They say that life never turns out how you expect it to. That’s neither a good or a bad thing. It’s just a fact. Life is unpredictable. And it’s how we respond to the things that happen to us that makes up who we are.
In 1984, in the little, sleepy town of Washington, Pennsylvania, the pre-school that I went to had someone film the moments throughout our year and put them to VHS. My school was ahead of their time and the fact that I have a 60 minute video of snippets from my first school year is incredible and I am more grateful than ever to have that to look back on.
What strikes me today, however, when thinking about that video, is not that it shows the first inkling of the person I would grow up to be. It shows the beginnings of the relationship I would have with my mom. Time and time again, my mom appears in the video. There she is volunteering for my Halloween party (albeit holding up my custom-made Tweety Bird head on the costume I insisted should be the plastic K-Mart Barbie Doll costume she wouldn’t let me wear). And again, at Christmas, sitting in the front row of the audience during my recital wearing the red sweater with soft white fuzzy snowflakes I loved. On Mother’s Day, in the video, she’s there yet again, accepting my macaroni necklace with excitement, which she wore the rest of the day.
That video has helped me cherish some of my first memories of her. When we moved to Virginia, she stayed ever-present in my life. I’ve got pictures with her from every Girl Scout ceremony, Mother-Daughter dances, and school plays. And when I started running around the age of 8, I can’t remember a race that she wasn’t there for, cheering me on at the finish line. She shopped with me and we painted my room a different color nearly every summer, based on my whims.
I crashed in to my teenage years like a brick wall. My mom didn’t like me, but I always knew she loved me. It’s got to be hard to understand someone who doesn’t understand themselves. Still, she continually supported me, no matter how much we were at odds. My mom was there when I graduated high-school and spent the next four years traveling across the state to “pop in” and visit while I was at James Madison.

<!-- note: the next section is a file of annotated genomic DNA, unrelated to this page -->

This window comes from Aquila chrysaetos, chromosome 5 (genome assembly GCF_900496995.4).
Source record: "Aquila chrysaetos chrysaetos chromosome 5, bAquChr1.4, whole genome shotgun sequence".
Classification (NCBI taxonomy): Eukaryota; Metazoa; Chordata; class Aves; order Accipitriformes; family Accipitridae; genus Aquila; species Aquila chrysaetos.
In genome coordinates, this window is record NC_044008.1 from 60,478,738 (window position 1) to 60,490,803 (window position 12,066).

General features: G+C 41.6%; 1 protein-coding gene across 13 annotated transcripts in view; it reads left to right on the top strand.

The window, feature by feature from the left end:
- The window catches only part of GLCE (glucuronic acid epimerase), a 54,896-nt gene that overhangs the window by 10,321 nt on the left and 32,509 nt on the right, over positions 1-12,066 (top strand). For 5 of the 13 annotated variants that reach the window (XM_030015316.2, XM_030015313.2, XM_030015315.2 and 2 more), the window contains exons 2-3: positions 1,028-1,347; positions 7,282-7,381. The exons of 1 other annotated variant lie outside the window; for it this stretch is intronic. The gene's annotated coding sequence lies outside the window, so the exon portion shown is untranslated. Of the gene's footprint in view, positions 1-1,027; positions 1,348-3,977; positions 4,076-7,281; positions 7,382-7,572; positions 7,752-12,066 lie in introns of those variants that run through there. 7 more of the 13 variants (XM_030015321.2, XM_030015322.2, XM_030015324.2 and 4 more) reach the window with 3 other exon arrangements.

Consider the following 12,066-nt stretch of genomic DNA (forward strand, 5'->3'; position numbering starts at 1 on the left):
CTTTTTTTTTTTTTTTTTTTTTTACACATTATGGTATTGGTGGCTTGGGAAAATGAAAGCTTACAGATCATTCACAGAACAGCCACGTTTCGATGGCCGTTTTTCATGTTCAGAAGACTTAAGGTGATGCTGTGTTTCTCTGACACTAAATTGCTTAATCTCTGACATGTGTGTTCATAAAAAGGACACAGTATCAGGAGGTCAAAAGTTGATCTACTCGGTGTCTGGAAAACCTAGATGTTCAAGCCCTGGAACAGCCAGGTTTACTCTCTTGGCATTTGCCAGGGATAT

On my graduation day, my mom, always a bit morose (sorry mom, you know it’s true), said that God could take her now if it was his will, because all she ever wanted to was to see my graduate from college. I got a good job and bought a house. I thought at that time, I was on my own path.
In hindsight, I was on someone else’s proverbial path and just going through the motions of what I thought was the natural next step. I married the boy I dated in college and expected life to start right then, just as envisioned.
When my choice in profession proved an unnatural fit for my energy, my mom was right there, coaching me through it. We developed a relationship in which she didn’t have the answers anymore and I didn’t expect her to. I just had her as my friend.
Despite every effort, when my marriage didn’t work, I can remember breaking down in hysterics only to have my mom tell me that I have to live my life for me and no one else. Even though she and my father have been married for over 40 years, she supported my decision and helped me find clarity in a sad time.
More years passed and she still shows up at my marathons and triathlons. She adopted my dog, Taylor, as her grand-dog. My mom has celebrated the successes I’ve experienced in my career and has become and active participant in some of the things I do for work.
We crumbled together when her mother, my Nana, passed away in 2012. I have never felt closer to her. And soon after, when Taylor died, she got in the car and drove 100 miles through the mountains, to be there with me at the vet. She spent the next two days with me, not needing to say anything, but just being there through my constant outbursts of tears.
I came to a big realization at that point. Life is never going to be as expected. It’s impossible to know what is going to happen next. And that’s terrifying but really beautiful. I do know that what we can control is how we love those that love us.
In October, during my mother’s routine mammogram, doctors found cancer. We are lucky and blessed that it was detected very early and after today’s surgery, she is expected to have a full recovery. But my heart is still in knots this morning. This experience is another eye-opening reminder that we all have to live life in the moment. The past is okay to reflect upon but we can’t let that stop us from living right now and the future is incredibly unpredictable.
I feel exposed by this morning’s post but it’s a part of my here and now. I think the best way to shape the future is to live honestly in the present. My mom is going to be okay in the long-run, although that only eases the tension of the moment a little. What I do absolutely know is that I choose to remember the bright spots from the past. I choose to love with everything I’ve got and I choose to accept that life is imperfect and really remarkable.
Thank you, Mom.